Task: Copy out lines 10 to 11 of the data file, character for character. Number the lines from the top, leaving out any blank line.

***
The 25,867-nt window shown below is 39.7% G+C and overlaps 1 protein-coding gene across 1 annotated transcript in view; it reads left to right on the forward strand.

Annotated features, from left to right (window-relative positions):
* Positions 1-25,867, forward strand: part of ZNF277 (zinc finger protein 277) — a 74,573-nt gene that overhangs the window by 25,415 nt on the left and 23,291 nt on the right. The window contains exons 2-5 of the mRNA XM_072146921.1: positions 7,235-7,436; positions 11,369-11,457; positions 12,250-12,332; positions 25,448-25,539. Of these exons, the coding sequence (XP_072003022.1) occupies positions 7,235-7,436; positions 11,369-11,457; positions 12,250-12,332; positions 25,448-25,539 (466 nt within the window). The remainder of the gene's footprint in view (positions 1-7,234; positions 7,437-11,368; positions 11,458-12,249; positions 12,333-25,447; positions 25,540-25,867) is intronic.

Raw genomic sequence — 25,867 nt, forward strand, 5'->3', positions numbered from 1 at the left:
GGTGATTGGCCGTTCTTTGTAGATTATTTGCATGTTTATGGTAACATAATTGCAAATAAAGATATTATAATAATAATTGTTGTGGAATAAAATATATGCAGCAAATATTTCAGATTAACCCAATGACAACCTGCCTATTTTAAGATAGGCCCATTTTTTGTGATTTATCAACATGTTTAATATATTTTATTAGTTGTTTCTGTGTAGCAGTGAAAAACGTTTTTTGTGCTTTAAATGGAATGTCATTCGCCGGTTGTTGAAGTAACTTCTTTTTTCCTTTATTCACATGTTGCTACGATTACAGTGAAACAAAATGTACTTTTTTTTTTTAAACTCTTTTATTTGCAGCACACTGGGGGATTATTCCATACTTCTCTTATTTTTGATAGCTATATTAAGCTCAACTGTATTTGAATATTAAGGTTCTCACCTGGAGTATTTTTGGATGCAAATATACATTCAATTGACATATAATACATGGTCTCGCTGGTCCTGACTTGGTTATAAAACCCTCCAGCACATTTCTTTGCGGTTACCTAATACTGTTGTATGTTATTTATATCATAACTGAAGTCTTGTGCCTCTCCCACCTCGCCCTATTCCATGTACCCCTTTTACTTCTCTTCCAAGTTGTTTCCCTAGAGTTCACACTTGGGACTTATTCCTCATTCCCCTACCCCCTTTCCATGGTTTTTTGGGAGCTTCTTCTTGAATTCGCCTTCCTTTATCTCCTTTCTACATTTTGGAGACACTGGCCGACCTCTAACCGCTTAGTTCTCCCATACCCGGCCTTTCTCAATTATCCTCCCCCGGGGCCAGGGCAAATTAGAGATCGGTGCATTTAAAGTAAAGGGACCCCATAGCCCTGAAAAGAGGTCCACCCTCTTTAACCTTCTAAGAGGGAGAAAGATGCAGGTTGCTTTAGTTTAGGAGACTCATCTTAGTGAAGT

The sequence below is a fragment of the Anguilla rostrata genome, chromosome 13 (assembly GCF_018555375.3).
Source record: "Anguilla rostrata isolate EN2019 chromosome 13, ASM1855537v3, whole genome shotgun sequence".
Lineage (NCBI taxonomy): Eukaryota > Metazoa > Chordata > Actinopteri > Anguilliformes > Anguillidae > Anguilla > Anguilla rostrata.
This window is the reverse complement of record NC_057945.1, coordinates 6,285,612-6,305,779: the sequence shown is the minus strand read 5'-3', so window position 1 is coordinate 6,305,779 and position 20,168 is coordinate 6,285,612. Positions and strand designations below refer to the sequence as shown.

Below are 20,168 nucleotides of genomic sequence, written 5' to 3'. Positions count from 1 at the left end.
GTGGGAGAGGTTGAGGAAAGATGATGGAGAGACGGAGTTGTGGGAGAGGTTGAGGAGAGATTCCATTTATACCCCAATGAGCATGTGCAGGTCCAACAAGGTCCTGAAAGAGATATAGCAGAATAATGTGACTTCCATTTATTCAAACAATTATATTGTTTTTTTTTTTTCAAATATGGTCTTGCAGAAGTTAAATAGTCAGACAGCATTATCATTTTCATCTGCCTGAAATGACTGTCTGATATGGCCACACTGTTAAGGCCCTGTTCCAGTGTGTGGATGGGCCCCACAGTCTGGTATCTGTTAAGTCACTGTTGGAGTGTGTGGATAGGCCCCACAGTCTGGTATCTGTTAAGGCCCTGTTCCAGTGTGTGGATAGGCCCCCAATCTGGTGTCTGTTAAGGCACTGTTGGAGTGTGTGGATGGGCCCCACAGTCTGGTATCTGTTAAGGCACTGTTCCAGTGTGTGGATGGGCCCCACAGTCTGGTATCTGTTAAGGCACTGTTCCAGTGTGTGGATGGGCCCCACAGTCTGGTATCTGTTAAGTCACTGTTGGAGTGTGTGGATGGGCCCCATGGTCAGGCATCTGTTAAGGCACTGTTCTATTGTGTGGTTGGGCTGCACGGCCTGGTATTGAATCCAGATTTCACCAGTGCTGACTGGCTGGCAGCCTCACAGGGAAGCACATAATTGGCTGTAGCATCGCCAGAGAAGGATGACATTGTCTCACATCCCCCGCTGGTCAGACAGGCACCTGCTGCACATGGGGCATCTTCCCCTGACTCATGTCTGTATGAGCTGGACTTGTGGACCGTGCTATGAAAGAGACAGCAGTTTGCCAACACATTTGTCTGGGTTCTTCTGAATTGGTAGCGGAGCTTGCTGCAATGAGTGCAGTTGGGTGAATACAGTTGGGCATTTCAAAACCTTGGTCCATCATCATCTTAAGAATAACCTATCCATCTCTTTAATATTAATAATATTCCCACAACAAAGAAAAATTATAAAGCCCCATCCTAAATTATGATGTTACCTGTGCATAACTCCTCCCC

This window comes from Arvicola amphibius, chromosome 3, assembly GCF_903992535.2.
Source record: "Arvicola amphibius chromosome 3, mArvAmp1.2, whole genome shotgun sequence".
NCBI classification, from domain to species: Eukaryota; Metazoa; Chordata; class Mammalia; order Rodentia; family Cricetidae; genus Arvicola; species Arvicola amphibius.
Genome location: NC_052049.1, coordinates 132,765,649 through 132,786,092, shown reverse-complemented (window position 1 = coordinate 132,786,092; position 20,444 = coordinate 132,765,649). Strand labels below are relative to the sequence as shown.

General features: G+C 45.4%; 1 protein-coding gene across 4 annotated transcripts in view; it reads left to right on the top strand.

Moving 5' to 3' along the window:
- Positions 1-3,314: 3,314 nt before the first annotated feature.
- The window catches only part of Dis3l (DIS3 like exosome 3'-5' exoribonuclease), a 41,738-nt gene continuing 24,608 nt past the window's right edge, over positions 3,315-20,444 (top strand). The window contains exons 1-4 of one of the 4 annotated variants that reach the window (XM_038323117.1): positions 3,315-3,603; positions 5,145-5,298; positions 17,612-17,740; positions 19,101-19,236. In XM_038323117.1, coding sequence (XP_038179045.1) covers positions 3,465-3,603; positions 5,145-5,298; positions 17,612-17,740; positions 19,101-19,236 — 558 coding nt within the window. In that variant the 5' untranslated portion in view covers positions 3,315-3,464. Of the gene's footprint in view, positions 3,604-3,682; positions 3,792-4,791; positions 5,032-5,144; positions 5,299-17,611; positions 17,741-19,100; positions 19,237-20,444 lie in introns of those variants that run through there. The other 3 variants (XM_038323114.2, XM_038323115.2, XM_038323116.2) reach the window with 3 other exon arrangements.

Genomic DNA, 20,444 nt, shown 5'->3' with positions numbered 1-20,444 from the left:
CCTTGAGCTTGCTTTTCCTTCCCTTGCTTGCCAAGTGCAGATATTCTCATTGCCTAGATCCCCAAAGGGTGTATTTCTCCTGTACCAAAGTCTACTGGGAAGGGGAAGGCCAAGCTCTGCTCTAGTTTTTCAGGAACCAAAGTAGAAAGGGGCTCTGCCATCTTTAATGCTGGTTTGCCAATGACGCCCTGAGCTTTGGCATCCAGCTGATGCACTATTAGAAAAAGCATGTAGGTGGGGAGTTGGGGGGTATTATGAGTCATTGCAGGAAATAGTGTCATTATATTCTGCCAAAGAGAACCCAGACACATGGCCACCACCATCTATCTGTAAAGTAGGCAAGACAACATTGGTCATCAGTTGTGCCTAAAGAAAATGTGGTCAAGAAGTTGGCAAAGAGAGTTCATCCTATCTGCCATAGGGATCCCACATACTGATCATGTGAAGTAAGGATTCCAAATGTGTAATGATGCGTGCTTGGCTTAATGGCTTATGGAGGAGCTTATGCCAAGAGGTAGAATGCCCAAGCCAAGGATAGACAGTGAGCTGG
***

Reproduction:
Below are 20,168 nucleotides of genomic sequence, written 5' to 3'. Positions count from 1 at the left end.
GTGGGAGAGGTTGAGGAAAGATGATGGAGAGACGGAGTTGTGGGAGAGGTTGAGGAGAGATTCCATTTATACCCCAATGAGCATGTGCAGGTCCAACAAGGTCCTGAAAGAGATATAGCAGAATAATGTGACTTCCATTTATTCAAACAATTATATTGTTTTTTTTTTTTCAAATATGGTCTTGCAGAAGTTAAATAGTCAGACAGCATTATCATTTTCATCTGCCTGAAATGACTGTCTGATATGGCCACACTGTTAAGGCCCTGTTCCAGTGTGTGGATGGGCCCCACAGTCTGGTATCTGTTAAGTCACTGTTGGAGTGTGTGGATAGGCCCCACAGTCTGGTATCTGTTAAGGCCCTGTTCCAGTGTGTGGATAGGCCCCCAATCTGGTGTCTGTTAAGGCACTGTTGGAGTGTGTGGATGGGCCCCACAGTCTGGTATCTGTTAAGGCACTGTTCCAGTGTGTGGATGGGCCCCACAGTCTGGTATCTGTTAAGGCACTGTTCCAGTGTGTGGATGGGCCCCACAGTCTGGTATCTGTTAAGTCACTGTTGGAGTGTGTGGATGGGCCCCATGGTCAGGCATCTGTTAAGGCACTGTTCTATTGTGTGGTTGGGCTGCACGGCCTGGTATTGAATCCAGATTTCACCAGTGCTGACTGGCTGGCAGCCTCACAGGGAAGCACATAATTGGCTGTAGCATCGCCAGAGAAGGATGACATTGTCTCACATCCCCCGCTGGTCAGACAGGCACCTGCTGCACATGGGGCATCTTCCCCTGACTCATGTCTGTATGAGCTGGACTTGTGGACCGTGCTATGAAAGAGACAGCAGTTTGCCAACACATTTGTCTGGGTTCTTCTGAATTGGTAGCGGAGCTTGCTGCAATGAGTGCAGTTGGGTGAATACAGTTGGGCATTTCAAAACCTTGGTCCATCATCATCTTAAGAATAACCTATCCATCTCTTTAATATTAATAATATTCCCACAACAAAGAAAAATTATAAAGCCCCATCCTAAATTATGATGTTACCTGTGCATAACTCCTCCCC